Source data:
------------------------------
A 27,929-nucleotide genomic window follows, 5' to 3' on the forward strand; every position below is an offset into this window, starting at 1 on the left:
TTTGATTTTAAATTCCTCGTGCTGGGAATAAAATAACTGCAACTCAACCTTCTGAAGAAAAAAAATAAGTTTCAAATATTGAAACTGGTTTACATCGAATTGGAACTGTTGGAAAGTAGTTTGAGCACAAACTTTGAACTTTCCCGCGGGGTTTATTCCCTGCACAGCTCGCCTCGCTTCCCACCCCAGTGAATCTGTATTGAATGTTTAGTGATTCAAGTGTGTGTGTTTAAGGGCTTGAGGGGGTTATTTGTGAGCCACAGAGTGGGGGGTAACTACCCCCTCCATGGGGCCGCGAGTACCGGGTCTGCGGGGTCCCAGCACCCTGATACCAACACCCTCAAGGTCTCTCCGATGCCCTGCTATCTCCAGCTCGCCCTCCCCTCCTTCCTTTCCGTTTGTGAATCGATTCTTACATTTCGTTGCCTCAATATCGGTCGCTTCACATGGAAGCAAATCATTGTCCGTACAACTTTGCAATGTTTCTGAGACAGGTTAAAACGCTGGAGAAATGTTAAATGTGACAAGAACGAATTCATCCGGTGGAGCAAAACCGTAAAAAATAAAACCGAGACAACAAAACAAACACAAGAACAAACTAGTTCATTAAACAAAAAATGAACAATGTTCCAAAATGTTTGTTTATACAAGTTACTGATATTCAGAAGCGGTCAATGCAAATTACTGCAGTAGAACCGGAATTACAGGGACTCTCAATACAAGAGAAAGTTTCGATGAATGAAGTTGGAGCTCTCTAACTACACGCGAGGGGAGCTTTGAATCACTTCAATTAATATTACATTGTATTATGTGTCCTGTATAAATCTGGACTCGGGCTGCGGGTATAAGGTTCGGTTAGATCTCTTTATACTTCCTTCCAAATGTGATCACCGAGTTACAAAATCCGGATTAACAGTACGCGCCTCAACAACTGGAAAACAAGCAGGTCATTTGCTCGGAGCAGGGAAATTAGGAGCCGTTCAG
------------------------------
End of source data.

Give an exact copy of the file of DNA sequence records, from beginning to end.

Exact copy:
A 27,929-nucleotide genomic window follows, 5' to 3' on the forward strand; every position below is an offset into this window, starting at 1 on the left:
TTTGATTTTAAATTCCTCGTGCTGGGAATAAAATAACTGCAACTCAACCTTCTGAAGAAAAAAAATAAGTTTCAAATATTGAAACTGGTTTACATCGAATTGGAACTGTTGGAAAGTAGTTTGAGCACAAACTTTGAACTTTCCCGCGGGGTTTATTCCCTGCACAGCTCGCCTCGCTTCCCACCCCAGTGAATCTGTATTGAATGTTTAGTGATTCAAGTGTGTGTGTTTAAGGGCTTGAGGGGGTTATTTGTGAGCCACAGAGTGGGGGGTAACTACCCCCTCCATGGGGCCGCGAGTACCGGGTCTGCGGGGTCCCAGCACCCTGATACCAACACCCTCAAGGTCTCTCCGATGCCCTGCTATCTCCAGCTCGCCCTCCCCTCCTTCCTTTCCGTTTGTGAATCGATTCTTACATTTCGTTGCCTCAATATCGGTCGCTTCACATGGAAGCAAATCATTGTCCGTACAACTTTGCAATGTTTCTGAGACAGGTTAAAACGCTGGAGAAATGTTAAATGTGACAAGAACGAATTCATCCGGTGGAGCAAAACCGTAAAAAATAAAACCGAGACAACAAAACAAACACAAGAACAAACTAGTTCATTAAACAAAAAATGAACAATGTTCCAAAATGTTTGTTTATACAAGTTACTGATATTCAGAAGCGGTCAATGCAAATTACTGCAGTAGAACCGGAATTACAGGGACTCTCAATACAAGAGAAAGTTTCGATGAATGAAGTTGGAGCTCTCTAACTACACGCGAGGGGAGCTTTGAATCACTTCAATTAATATTACATTGTATTATGTGTCCTGTATAAATCTGGACTCGGGCTGCGGGTATAAGGTTCGGTTAGATCTCTTTATACTTCCTTCCAAATGTGATCACCGAGTTACAAAATCCGGATTAACAGTACGCGCCTCAACAACTGGAAAACAAGCAGGTCATTTGCTCGGAGCAGGGAAATTAGGAGCCGTTCAG